Cancers cells in animal models use indoleamine 2,3-dioxygenase (IDO), an enzyme used by fetuses to help avoid rejection, to recruit Treg cells that turn down the immune response, report scientists at the Medical College of Georgia Cancer Center.
The study found that IDO, which seems to play a role in tumor survival despite the relatively few number of cells in the tumor’s draining lymph nodes, directly activates existing Tregs that become strongly suppressive within a day. This rapid conversion occurs only in lymph nodes connected to tumors.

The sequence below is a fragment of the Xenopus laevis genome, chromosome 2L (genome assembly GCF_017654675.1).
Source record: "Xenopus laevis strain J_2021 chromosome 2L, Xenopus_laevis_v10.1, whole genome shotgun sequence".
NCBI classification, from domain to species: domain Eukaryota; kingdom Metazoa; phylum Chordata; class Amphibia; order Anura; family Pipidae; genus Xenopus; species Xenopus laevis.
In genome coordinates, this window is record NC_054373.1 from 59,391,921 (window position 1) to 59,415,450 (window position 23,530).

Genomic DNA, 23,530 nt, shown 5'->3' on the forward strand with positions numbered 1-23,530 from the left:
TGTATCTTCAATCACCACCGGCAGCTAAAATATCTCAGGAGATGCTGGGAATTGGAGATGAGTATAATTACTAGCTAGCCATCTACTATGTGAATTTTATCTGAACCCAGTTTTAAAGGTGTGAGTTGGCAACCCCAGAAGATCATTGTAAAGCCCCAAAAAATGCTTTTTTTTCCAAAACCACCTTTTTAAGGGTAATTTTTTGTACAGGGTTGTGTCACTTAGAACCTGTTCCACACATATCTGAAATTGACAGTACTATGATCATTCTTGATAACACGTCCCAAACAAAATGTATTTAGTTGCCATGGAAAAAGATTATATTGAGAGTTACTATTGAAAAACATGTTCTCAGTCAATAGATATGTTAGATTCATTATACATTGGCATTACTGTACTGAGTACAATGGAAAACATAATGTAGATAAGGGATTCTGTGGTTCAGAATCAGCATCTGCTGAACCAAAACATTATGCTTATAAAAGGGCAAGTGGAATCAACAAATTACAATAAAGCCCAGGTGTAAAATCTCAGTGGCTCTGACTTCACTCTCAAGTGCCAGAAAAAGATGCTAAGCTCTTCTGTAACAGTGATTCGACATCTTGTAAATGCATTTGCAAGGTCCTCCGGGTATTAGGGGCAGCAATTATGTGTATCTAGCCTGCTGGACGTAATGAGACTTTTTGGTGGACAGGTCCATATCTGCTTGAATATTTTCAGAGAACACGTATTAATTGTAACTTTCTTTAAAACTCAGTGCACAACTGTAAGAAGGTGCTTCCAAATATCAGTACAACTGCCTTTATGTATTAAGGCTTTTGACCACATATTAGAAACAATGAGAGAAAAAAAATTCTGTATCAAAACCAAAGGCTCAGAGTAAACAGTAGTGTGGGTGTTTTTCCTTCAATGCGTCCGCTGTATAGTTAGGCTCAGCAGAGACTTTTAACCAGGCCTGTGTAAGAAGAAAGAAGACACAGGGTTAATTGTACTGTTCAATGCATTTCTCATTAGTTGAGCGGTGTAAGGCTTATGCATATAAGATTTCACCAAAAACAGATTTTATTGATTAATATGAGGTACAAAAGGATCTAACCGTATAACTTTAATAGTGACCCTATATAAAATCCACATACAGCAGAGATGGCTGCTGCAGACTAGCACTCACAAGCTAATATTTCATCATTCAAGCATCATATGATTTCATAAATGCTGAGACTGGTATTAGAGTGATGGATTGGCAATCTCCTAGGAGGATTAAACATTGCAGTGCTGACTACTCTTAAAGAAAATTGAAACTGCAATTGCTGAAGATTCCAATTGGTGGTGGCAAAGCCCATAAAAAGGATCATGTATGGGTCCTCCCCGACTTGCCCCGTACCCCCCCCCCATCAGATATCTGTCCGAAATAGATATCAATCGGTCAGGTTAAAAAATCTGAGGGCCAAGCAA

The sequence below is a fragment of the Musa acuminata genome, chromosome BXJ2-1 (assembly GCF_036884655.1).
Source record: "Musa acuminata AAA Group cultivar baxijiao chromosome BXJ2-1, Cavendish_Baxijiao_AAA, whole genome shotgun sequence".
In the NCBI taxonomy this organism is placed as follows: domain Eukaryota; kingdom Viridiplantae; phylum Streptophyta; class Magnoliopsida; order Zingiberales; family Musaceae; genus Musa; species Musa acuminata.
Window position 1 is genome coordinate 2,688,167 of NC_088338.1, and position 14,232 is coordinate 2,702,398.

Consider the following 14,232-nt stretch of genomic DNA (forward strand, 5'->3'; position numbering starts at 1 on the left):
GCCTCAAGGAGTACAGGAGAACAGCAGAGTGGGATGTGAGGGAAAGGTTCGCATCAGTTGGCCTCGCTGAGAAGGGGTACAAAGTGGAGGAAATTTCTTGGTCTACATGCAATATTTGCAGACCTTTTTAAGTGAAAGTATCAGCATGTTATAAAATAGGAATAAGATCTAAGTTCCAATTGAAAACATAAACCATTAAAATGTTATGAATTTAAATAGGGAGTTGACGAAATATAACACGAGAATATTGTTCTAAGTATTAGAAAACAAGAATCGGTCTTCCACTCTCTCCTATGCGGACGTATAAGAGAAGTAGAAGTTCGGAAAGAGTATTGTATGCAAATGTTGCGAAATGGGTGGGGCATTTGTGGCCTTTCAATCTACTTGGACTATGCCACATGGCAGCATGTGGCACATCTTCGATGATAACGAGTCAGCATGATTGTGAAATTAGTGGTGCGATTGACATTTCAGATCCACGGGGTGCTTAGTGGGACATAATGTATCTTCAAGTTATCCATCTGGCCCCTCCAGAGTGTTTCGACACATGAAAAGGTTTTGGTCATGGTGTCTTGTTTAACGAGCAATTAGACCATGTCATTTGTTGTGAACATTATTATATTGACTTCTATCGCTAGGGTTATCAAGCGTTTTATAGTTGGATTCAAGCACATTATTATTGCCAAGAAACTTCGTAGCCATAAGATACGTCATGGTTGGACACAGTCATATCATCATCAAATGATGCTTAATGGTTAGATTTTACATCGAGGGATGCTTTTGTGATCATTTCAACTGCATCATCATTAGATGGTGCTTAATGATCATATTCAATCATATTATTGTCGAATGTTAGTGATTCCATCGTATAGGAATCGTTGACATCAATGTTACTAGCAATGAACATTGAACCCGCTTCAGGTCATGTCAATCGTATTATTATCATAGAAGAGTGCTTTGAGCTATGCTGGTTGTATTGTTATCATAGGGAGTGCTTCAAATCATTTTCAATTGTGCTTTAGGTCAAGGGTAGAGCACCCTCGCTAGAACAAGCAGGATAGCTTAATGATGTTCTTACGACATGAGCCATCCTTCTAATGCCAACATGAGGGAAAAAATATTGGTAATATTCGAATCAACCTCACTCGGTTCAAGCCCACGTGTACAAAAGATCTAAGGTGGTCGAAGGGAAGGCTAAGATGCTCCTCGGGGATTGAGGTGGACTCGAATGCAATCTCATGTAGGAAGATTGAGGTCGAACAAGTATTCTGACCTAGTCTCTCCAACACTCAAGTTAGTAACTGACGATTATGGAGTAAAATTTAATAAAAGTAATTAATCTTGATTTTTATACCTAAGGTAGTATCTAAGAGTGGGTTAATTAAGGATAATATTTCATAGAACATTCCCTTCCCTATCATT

The researchers also discovered that the Tregs then up-regulate the PD-L1/PD-L2 pathway, which has been shown to play an important role in the immune suppression caused by AIDS.
The study was published online in the August 16 issue of The Journal of Clinical Investigation.